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It’s or its may well be the greatest conundrum faced since the advent of the written word. So it is fitting to kick off this little series of Grammar Gripes and Grumbles with a quick look at this dreaded three-letter word.
For such a simple little rule, there are certainly a lot of errors out there in the world of print. Newspapers, magazines, published books, café signs, websites, teacher reports, school newsletters—you name it, I’ve seen it. And it annoys me every time.
If it’s a contraction of ‘it is’, or ‘it has’, you need the apostrophe. If it isn’t a contraction, you don’t.
Try replacing it’s in your sentence with ‘it is’ or ‘it has’.
This sentence: Ask an editor to check your writing to ensure it’s correct.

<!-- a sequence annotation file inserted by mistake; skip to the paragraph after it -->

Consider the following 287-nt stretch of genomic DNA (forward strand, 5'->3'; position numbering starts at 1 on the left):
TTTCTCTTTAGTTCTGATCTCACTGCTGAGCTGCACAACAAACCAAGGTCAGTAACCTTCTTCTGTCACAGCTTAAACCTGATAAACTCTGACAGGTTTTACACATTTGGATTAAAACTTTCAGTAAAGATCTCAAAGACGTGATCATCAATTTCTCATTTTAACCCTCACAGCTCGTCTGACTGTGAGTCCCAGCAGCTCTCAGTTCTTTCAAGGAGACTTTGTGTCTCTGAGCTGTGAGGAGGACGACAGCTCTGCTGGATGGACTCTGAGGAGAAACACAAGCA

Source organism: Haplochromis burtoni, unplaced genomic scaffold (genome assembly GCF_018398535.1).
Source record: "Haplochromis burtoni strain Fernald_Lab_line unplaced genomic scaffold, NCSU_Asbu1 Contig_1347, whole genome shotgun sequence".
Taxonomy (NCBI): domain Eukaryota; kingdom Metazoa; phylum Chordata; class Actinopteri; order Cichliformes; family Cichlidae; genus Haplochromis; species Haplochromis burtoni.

is okay written like this: Ask an editor to check your writing to ensure it is correct.
In this sentence: In May, Just Right Words celebrated it’s first birthday.
an apostrophe does this: In May, Just Right Words celebrated it is first birthday.
Leave the apostrophe out.
For the record, my friendly spellcheck gives me a squiggly blue line under it’s almost every time—which just goes to prove why you shouldn’t rely on spellcheck.
After reading at this, you might be (rightly) thinking but the possessive form of a noun needs an apostrophe—so what makes ‘it’ so different?
You’d be right. Nouns do require an apostrophe to show possession or ownership, but…
…possessive pronouns do not use an apostrophe—whose, ours, hers, his, yours, theirs…and its.
Don’t you just love English!
These pronouns already indicate possession, so an apostrophe of possession is redundant.
If you’re not already confused by the joys of inconsistency in English grammar, keep reading about The Fourth Deadly Sin: Misuse of the Apostrophe.
However, if you’ve had enough—all you need to remember is this rule:
Contraction = apostrophe
NO contraction = NO apostrophe
Photo credit: Lauren McConachie on Unsplash